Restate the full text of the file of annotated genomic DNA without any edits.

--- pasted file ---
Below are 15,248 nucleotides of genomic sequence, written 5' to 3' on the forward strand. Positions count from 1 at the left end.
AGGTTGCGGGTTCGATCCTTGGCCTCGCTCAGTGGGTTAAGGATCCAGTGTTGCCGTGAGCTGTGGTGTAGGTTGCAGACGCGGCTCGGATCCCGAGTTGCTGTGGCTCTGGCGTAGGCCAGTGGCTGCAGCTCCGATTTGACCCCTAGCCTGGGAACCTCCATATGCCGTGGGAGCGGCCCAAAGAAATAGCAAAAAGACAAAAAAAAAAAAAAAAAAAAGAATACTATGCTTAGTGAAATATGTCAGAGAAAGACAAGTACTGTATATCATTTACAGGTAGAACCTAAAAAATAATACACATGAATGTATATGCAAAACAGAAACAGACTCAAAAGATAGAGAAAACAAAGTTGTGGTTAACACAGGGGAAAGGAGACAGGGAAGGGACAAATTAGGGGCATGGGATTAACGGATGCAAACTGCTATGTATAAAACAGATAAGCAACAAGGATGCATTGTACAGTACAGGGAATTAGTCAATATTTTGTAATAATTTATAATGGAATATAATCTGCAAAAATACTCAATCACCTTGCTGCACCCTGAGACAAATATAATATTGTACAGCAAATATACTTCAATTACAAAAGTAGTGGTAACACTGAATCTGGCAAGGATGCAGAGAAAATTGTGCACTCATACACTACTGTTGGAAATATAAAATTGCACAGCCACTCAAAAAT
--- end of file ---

Below are 15,248 nucleotides of genomic sequence, written 5' to 3' on the forward strand. Positions count from 1 at the left end.
AGGTTGCGGGTTCGATCCTTGGCCTCGCTCAGTGGGTTAAGGATCCAGTGTTGCCGTGAGCTGTGGTGTAGGTTGCAGACGCGGCTCGGATCCCGAGTTGCTGTGGCTCTGGCGTAGGCCAGTGGCTGCAGCTCCGATTTGACCCCTAGCCTGGGAACCTCCATATGCCGTGGGAGCGGCCCAAAGAAATAGCAAAAAGACAAAAAAAAAAAAAAAAAAAAGAATACTATGCTTAGTGAAATATGTCAGAGAAAGACAAGTACTGTATATCATTTACAGGTAGAACCTAAAAAATAATACACATGAATGTATATGCAAAACAGAAACAGACTCAAAAGATAGAGAAAACAAAGTTGTGGTTAACACAGGGGAAAGGAGACAGGGAAGGGACAAATTAGGGGCATGGGATTAACGGATGCAAACTGCTATGTATAAAACAGATAAGCAACAAGGATGCATTGTACAGTACAGGGAATTAGTCAATATTTTGTAATAATTTATAATGGAATATAATCTGCAAAAATACTCAATCACCTTGCTGCACCCTGAGACAAATATAATATTGTACAGCAAATATACTTCAATTACAAAAGTAGTGGTAACACTGAATCTGGCAAGGATGCAGAGAAAATTGTGCACTCATACACTACTGTTGGAAATATAAAATTGCACAGCCACTCAAAAAT